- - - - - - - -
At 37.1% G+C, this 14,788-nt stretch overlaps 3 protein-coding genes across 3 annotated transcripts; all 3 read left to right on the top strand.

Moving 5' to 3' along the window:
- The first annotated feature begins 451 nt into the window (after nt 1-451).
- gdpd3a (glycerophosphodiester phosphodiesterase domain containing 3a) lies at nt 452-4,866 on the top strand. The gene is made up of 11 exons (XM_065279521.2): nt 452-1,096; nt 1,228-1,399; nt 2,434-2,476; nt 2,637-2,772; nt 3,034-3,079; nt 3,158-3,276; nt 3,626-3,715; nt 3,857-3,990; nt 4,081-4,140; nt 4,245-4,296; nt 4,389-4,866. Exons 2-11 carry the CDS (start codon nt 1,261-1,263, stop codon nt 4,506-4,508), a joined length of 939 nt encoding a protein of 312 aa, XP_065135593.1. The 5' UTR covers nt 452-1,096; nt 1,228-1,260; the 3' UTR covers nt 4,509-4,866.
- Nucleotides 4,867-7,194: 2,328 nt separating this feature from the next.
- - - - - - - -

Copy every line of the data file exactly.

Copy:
At 37.1% G+C, this 14,788-nt stretch overlaps 3 protein-coding genes across 3 annotated transcripts; all 3 read left to right on the top strand.

Moving 5' to 3' along the window:
- The first annotated feature begins 451 nt into the window (after nt 1-451).
- gdpd3a (glycerophosphodiester phosphodiesterase domain containing 3a) lies at nt 452-4,866 on the top strand. The gene is made up of 11 exons (XM_065279521.2): nt 452-1,096; nt 1,228-1,399; nt 2,434-2,476; nt 2,637-2,772; nt 3,034-3,079; nt 3,158-3,276; nt 3,626-3,715; nt 3,857-3,990; nt 4,081-4,140; nt 4,245-4,296; nt 4,389-4,866. Exons 2-11 carry the CDS (start codon nt 1,261-1,263, stop codon nt 4,506-4,508), a joined length of 939 nt encoding a protein of 312 aa, XP_065135593.1. The 5' UTR covers nt 452-1,096; nt 1,228-1,260; the 3' UTR covers nt 4,509-4,866.
- Nucleotides 4,867-7,194: 2,328 nt separating this feature from the next.